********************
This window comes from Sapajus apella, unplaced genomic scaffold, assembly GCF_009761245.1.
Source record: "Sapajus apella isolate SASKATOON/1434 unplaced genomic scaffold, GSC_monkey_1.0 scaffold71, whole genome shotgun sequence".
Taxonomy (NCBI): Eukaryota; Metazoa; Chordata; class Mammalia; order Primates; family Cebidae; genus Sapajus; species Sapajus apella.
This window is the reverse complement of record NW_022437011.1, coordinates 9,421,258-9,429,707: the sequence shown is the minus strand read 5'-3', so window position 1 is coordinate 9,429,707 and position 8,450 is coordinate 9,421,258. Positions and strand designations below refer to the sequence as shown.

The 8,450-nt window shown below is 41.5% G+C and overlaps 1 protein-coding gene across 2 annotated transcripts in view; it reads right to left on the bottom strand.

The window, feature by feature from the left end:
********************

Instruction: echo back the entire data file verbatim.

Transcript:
This window comes from Sapajus apella, unplaced genomic scaffold, assembly GCF_009761245.1.
Source record: "Sapajus apella isolate SASKATOON/1434 unplaced genomic scaffold, GSC_monkey_1.0 scaffold71, whole genome shotgun sequence".
Taxonomy (NCBI): Eukaryota; Metazoa; Chordata; class Mammalia; order Primates; family Cebidae; genus Sapajus; species Sapajus apella.
This window is the reverse complement of record NW_022437011.1, coordinates 9,421,258-9,429,707: the sequence shown is the minus strand read 5'-3', so window position 1 is coordinate 9,429,707 and position 8,450 is coordinate 9,421,258. Positions and strand designations below refer to the sequence as shown.

The 8,450-nt window shown below is 41.5% G+C and overlaps 1 protein-coding gene across 2 annotated transcripts in view; it reads right to left on the bottom strand.

The window, feature by feature from the left end: